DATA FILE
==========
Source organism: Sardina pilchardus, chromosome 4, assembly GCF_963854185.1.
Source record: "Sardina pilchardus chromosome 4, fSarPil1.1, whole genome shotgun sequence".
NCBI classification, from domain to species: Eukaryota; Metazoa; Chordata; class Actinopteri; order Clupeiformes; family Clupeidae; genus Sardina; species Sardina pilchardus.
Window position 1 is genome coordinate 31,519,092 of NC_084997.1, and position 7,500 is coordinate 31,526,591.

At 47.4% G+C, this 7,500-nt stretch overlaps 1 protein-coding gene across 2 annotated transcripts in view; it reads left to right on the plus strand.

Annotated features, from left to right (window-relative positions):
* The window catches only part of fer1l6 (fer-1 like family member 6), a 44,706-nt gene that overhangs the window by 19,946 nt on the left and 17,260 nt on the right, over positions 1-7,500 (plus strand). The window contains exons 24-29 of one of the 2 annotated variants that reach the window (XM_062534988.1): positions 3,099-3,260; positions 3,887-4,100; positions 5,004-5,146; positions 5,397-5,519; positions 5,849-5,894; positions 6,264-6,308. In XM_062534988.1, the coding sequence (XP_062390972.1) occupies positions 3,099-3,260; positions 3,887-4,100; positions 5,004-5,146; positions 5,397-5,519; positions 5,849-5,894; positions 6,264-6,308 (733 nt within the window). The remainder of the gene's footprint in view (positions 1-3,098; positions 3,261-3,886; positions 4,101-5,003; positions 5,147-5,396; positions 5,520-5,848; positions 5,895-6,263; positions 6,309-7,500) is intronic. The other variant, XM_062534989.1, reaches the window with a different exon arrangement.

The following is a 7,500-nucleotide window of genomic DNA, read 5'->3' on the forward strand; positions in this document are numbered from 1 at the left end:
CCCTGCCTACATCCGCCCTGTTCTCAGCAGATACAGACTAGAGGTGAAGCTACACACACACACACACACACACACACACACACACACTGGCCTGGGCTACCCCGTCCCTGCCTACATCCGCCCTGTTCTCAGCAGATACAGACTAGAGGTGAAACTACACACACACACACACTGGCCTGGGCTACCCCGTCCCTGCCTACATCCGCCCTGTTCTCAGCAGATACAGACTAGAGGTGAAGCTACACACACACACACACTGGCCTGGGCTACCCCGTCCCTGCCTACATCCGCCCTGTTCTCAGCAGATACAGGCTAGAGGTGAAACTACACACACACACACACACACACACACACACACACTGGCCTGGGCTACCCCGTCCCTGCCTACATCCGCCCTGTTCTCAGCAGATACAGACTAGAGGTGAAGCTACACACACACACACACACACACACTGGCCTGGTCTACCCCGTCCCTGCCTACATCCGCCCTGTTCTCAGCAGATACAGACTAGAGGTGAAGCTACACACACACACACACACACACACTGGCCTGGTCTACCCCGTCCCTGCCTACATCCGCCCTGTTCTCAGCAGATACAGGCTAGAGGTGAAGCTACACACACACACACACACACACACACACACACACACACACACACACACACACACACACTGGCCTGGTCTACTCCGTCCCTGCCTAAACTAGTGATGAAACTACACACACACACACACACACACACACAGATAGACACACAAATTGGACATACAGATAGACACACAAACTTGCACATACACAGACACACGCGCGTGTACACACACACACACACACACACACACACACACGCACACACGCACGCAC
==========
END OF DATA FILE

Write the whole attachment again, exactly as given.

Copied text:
Source organism: Sardina pilchardus, chromosome 4, assembly GCF_963854185.1.
Source record: "Sardina pilchardus chromosome 4, fSarPil1.1, whole genome shotgun sequence".
NCBI classification, from domain to species: Eukaryota; Metazoa; Chordata; class Actinopteri; order Clupeiformes; family Clupeidae; genus Sardina; species Sardina pilchardus.
Window position 1 is genome coordinate 31,519,092 of NC_084997.1, and position 7,500 is coordinate 31,526,591.

At 47.4% G+C, this 7,500-nt stretch overlaps 1 protein-coding gene across 2 annotated transcripts in view; it reads left to right on the plus strand.

Annotated features, from left to right (window-relative positions):
* The window catches only part of fer1l6 (fer-1 like family member 6), a 44,706-nt gene that overhangs the window by 19,946 nt on the left and 17,260 nt on the right, over positions 1-7,500 (plus strand). The window contains exons 24-29 of one of the 2 annotated variants that reach the window (XM_062534988.1): positions 3,099-3,260; positions 3,887-4,100; positions 5,004-5,146; positions 5,397-5,519; positions 5,849-5,894; positions 6,264-6,308. In XM_062534988.1, the coding sequence (XP_062390972.1) occupies positions 3,099-3,260; positions 3,887-4,100; positions 5,004-5,146; positions 5,397-5,519; positions 5,849-5,894; positions 6,264-6,308 (733 nt within the window). The remainder of the gene's footprint in view (positions 1-3,098; positions 3,261-3,886; positions 4,101-5,003; positions 5,147-5,396; positions 5,520-5,848; positions 5,895-6,263; positions 6,309-7,500) is intronic. The other variant, XM_062534989.1, reaches the window with a different exon arrangement.

The following is a 7,500-nucleotide window of genomic DNA, read 5'->3' on the forward strand; positions in this document are numbered from 1 at the left end:
CCCTGCCTACATCCGCCCTGTTCTCAGCAGATACAGACTAGAGGTGAAGCTACACACACACACACACACACACACACACACACACACTGGCCTGGGCTACCCCGTCCCTGCCTACATCCGCCCTGTTCTCAGCAGATACAGACTAGAGGTGAAACTACACACACACACACACTGGCCTGGGCTACCCCGTCCCTGCCTACATCCGCCCTGTTCTCAGCAGATACAGACTAGAGGTGAAGCTACACACACACACACACTGGCCTGGGCTACCCCGTCCCTGCCTACATCCGCCCTGTTCTCAGCAGATACAGGCTAGAGGTGAAACTACACACACACACACACACACACACACACACACACTGGCCTGGGCTACCCCGTCCCTGCCTACATCCGCCCTGTTCTCAGCAGATACAGACTAGAGGTGAAGCTACACACACACACACACACACACACTGGCCTGGTCTACCCCGTCCCTGCCTACATCCGCCCTGTTCTCAGCAGATACAGACTAGAGGTGAAGCTACACACACACACACACACACACACTGGCCTGGTCTACCCCGTCCCTGCCTACATCCGCCCTGTTCTCAGCAGATACAGGCTAGAGGTGAAGCTACACACACACACACACACACACACACACACACACACACACACACACACACACACACACTGGCCTGGTCTACTCCGTCCCTGCCTAAACTAGTGATGAAACTACACACACACACACACACACACACACAGATAGACACACAAATTGGACATACAGATAGACACACAAACTTGCACATACACAGACACACGCGCGTGTACACACACACACACACACACACACACACACACGCACACACGCACGCAC